Exposure of employees to infections from multidrug resistant organisms such as "staph" and
"strep" bacteria in the workplace. Employees can become infected or become carriers and spread infection to other health care workers and patients.
To help stop the spread of MRSA in the workplace, see:
Methicillin-resistant Staphylococcus aureus
(MRSA). Provides links with general information, answers specific
questions for employers and employees, and offers resources for a
variety of workplace settings, including healthcare, school, athletic,
The following information is provided by the
Centers for Disease Control and Prevention (CDC).
Multidrug-resistant organisms are bacteria and other microorganisms that have developed resistance to antimicrobial drugs. Common examples of these organisms include:
- MRSA - Methicillin/oxacillin-resistant Staphylococcus aureus
- VRE - Vancomycin-resistant enterococci
- ESBLs - Extended-spectrum beta-lactamases (which are resistant to cephalosporins and monobactams)
- PRSP - Penicillin-resistant Streptococcus pneumoniae
- Multi-drug resistant Tuberculosis (MDR) TB is covered in HealthCare Wide Hazards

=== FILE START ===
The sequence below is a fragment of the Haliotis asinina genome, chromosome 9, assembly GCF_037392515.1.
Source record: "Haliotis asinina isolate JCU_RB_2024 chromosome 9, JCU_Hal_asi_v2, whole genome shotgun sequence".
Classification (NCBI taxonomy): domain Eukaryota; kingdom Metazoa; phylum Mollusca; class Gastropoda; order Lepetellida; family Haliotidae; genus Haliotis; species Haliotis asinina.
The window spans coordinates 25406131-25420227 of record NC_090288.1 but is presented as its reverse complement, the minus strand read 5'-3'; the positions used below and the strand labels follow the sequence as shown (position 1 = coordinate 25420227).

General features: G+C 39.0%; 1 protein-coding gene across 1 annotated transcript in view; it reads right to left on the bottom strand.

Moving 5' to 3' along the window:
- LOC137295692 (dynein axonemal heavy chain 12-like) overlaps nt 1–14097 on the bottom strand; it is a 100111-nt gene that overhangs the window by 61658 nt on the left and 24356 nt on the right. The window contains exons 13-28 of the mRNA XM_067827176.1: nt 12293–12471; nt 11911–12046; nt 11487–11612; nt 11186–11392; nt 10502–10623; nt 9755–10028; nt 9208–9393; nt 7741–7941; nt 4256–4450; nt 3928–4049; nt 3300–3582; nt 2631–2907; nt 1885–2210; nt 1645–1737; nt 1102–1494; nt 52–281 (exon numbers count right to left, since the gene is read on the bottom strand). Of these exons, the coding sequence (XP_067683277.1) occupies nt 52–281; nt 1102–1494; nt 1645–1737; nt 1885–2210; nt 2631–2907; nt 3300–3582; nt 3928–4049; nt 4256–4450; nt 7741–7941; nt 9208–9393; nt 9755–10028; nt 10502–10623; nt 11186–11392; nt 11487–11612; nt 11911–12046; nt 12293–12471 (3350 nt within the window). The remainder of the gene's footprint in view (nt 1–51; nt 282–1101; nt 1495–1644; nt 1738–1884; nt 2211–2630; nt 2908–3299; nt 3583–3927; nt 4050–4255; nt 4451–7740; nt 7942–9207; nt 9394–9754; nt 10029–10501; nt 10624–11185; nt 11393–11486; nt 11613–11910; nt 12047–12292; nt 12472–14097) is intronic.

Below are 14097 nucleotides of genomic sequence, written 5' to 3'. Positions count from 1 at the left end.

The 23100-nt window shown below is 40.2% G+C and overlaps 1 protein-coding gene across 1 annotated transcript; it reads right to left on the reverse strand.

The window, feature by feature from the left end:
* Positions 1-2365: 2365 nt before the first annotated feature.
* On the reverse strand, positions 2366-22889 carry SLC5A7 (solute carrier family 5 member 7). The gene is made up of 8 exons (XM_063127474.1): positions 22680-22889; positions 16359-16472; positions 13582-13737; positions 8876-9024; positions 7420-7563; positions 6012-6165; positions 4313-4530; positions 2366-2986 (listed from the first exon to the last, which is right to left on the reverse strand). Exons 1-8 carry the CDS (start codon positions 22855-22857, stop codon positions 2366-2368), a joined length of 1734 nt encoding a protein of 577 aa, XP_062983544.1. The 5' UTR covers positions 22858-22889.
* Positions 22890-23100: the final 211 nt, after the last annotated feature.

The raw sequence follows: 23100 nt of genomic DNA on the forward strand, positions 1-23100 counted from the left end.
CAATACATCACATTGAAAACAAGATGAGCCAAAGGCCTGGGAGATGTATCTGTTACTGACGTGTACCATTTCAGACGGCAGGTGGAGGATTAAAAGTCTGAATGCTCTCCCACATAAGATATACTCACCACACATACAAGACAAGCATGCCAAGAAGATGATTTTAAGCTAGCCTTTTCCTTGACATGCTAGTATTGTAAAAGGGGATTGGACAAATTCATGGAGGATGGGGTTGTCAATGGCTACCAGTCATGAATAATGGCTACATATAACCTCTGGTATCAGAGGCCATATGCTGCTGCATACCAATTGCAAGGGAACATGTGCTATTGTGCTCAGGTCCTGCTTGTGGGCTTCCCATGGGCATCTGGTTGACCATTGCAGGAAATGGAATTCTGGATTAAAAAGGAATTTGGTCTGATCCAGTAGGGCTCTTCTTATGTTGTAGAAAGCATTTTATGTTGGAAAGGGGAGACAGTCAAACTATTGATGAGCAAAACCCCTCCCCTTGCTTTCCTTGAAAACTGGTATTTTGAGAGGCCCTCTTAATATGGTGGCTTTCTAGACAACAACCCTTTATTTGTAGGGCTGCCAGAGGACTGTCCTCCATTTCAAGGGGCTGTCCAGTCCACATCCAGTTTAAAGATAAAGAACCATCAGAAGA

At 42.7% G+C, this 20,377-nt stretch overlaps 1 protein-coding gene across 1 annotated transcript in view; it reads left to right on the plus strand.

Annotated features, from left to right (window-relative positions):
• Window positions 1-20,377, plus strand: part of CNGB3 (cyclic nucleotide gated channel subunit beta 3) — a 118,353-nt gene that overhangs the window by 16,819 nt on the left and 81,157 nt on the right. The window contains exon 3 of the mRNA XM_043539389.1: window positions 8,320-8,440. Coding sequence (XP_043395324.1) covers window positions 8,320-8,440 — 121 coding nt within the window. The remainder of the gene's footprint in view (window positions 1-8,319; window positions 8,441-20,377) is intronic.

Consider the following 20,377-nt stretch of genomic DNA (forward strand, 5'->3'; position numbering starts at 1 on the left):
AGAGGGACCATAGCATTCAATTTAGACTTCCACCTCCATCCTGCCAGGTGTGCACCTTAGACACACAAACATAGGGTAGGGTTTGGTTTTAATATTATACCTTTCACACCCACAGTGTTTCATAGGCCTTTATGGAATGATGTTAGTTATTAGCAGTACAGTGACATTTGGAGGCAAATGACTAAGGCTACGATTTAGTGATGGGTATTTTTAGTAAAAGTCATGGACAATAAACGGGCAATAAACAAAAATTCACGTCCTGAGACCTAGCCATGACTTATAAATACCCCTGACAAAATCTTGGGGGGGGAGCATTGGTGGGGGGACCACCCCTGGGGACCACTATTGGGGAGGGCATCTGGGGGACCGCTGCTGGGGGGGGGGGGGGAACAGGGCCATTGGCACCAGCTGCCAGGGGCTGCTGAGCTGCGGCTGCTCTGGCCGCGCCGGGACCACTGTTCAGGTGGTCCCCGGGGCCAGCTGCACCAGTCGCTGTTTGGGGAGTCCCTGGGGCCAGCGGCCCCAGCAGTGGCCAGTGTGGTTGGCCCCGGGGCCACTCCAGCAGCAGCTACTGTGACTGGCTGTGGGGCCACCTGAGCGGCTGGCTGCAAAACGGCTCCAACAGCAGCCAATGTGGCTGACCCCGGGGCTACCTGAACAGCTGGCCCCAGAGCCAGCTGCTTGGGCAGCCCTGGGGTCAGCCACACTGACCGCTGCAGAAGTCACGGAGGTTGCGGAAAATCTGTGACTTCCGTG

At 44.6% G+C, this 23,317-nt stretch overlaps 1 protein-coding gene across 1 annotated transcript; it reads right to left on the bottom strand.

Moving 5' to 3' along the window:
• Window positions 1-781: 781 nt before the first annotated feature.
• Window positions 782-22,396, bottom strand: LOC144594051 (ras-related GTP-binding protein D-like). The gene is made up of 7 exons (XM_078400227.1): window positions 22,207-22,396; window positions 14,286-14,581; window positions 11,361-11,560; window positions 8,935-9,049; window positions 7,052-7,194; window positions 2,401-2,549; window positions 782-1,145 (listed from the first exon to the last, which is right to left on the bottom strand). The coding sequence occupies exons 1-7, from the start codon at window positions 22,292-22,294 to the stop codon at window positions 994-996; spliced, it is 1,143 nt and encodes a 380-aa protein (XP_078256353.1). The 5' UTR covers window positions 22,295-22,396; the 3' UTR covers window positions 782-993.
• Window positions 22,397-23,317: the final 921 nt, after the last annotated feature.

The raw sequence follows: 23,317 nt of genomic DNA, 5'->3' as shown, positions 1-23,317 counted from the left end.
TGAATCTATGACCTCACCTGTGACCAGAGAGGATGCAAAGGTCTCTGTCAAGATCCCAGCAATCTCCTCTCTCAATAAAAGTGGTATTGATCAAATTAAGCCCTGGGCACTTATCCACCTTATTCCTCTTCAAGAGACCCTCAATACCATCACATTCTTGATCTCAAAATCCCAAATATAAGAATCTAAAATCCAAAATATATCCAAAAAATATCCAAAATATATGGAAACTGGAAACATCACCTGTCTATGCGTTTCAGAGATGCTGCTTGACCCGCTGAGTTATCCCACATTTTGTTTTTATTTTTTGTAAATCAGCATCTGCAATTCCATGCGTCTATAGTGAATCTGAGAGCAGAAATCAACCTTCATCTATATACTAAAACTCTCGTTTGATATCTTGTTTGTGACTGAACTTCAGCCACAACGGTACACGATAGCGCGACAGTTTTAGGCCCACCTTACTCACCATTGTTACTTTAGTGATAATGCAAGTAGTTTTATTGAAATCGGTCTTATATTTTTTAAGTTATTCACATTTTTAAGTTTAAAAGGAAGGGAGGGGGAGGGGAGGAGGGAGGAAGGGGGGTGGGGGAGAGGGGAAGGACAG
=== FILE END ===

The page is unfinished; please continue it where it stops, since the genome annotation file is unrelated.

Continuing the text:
What is colonization and infection?
- Colonization means that the organism is present in or on the body but is not causing illness. A hospital employee who has been colonized can become a carrier and spread infection to other health care workers and patients.
- Infection means that the organism is present and is causing illness.
Risk factors for increasing the chance of both colonization and infection of these organisms include:
- Severity of illness
- Previous exposure to anti-microbial agents
- Underlying diseases or conditions, particularly:
- Chronic renal disease
- Insulin-dependent diabetes mellitus
- Peripheral vascular disease
- Dermatitis or skin lesions
- Invasive procedures, such as:
- Presence of invasive devices
- Urinary catheterization
- Repeated contact with the health care system
- Previous colonization by a multi-drug-resistant organism
- Advanced age
- The CDC's recommendations for infection control in hospitals consist of
Standard Precautions, which should be used for all patient care. In addition, the CDC recommends
Contact Precautions in special cases, when the facility (based on national or local regulations) deems the multidrug-resistant microorganism to be of special clinical and epidemiologic significance. For more information about the CDC's standard precautions: